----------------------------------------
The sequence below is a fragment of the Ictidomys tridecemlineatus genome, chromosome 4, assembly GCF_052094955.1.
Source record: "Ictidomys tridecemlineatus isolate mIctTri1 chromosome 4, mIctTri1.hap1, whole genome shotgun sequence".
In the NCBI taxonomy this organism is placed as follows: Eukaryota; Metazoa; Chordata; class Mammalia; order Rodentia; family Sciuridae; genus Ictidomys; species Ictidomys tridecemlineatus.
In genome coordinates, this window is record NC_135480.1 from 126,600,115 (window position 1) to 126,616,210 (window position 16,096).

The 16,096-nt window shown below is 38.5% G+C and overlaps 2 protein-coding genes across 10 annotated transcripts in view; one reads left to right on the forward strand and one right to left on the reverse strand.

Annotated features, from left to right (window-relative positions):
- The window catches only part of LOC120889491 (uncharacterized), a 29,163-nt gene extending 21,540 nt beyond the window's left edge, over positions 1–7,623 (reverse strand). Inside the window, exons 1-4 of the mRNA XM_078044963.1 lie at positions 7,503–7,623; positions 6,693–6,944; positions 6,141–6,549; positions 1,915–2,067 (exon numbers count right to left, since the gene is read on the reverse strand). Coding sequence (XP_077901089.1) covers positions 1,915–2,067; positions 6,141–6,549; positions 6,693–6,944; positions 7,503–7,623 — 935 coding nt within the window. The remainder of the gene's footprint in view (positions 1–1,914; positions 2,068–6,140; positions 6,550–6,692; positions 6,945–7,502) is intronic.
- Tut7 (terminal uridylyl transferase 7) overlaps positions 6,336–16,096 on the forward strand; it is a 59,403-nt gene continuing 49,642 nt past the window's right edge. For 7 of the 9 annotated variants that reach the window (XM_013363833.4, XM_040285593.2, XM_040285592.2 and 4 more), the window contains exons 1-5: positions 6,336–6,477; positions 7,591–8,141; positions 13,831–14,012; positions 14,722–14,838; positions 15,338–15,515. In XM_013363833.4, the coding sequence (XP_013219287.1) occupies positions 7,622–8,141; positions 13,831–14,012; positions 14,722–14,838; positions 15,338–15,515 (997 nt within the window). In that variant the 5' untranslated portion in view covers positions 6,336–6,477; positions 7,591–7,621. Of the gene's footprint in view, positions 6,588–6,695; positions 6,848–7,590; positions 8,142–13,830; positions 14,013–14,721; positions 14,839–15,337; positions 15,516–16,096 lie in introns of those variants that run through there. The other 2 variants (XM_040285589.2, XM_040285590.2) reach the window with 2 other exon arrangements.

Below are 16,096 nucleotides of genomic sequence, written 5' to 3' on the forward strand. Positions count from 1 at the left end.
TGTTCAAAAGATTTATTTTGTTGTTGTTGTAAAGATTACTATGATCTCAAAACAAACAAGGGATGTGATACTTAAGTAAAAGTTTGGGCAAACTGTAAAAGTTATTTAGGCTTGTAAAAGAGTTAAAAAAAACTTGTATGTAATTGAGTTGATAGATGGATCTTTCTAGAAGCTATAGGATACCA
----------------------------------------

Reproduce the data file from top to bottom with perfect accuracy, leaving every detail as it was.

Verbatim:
The sequence below is a fragment of the Ictidomys tridecemlineatus genome, chromosome 4, assembly GCF_052094955.1.
Source record: "Ictidomys tridecemlineatus isolate mIctTri1 chromosome 4, mIctTri1.hap1, whole genome shotgun sequence".
In the NCBI taxonomy this organism is placed as follows: Eukaryota; Metazoa; Chordata; class Mammalia; order Rodentia; family Sciuridae; genus Ictidomys; species Ictidomys tridecemlineatus.
In genome coordinates, this window is record NC_135480.1 from 126,600,115 (window position 1) to 126,616,210 (window position 16,096).

The 16,096-nt window shown below is 38.5% G+C and overlaps 2 protein-coding genes across 10 annotated transcripts in view; one reads left to right on the forward strand and one right to left on the reverse strand.

Annotated features, from left to right (window-relative positions):
- The window catches only part of LOC120889491 (uncharacterized), a 29,163-nt gene extending 21,540 nt beyond the window's left edge, over positions 1–7,623 (reverse strand). Inside the window, exons 1-4 of the mRNA XM_078044963.1 lie at positions 7,503–7,623; positions 6,693–6,944; positions 6,141–6,549; positions 1,915–2,067 (exon numbers count right to left, since the gene is read on the reverse strand). Coding sequence (XP_077901089.1) covers positions 1,915–2,067; positions 6,141–6,549; positions 6,693–6,944; positions 7,503–7,623 — 935 coding nt within the window. The remainder of the gene's footprint in view (positions 1–1,914; positions 2,068–6,140; positions 6,550–6,692; positions 6,945–7,502) is intronic.
- Tut7 (terminal uridylyl transferase 7) overlaps positions 6,336–16,096 on the forward strand; it is a 59,403-nt gene continuing 49,642 nt past the window's right edge. For 7 of the 9 annotated variants that reach the window (XM_013363833.4, XM_040285593.2, XM_040285592.2 and 4 more), the window contains exons 1-5: positions 6,336–6,477; positions 7,591–8,141; positions 13,831–14,012; positions 14,722–14,838; positions 15,338–15,515. In XM_013363833.4, the coding sequence (XP_013219287.1) occupies positions 7,622–8,141; positions 13,831–14,012; positions 14,722–14,838; positions 15,338–15,515 (997 nt within the window). In that variant the 5' untranslated portion in view covers positions 6,336–6,477; positions 7,591–7,621. Of the gene's footprint in view, positions 6,588–6,695; positions 6,848–7,590; positions 8,142–13,830; positions 14,013–14,721; positions 14,839–15,337; positions 15,516–16,096 lie in introns of those variants that run through there. The other 2 variants (XM_040285589.2, XM_040285590.2) reach the window with 2 other exon arrangements.

Below are 16,096 nucleotides of genomic sequence, written 5' to 3' on the forward strand. Positions count from 1 at the left end.
TGTTCAAAAGATTTATTTTGTTGTTGTTGTAAAGATTACTATGATCTCAAAACAAACAAGGGATGTGATACTTAAGTAAAAGTTTGGGCAAACTGTAAAAGTTATTTAGGCTTGTAAAAGAGTTAAAAAAAACTTGTATGTAATTGAGTTGATAGATGGATCTTTCTAGAAGCTATAGGATACCA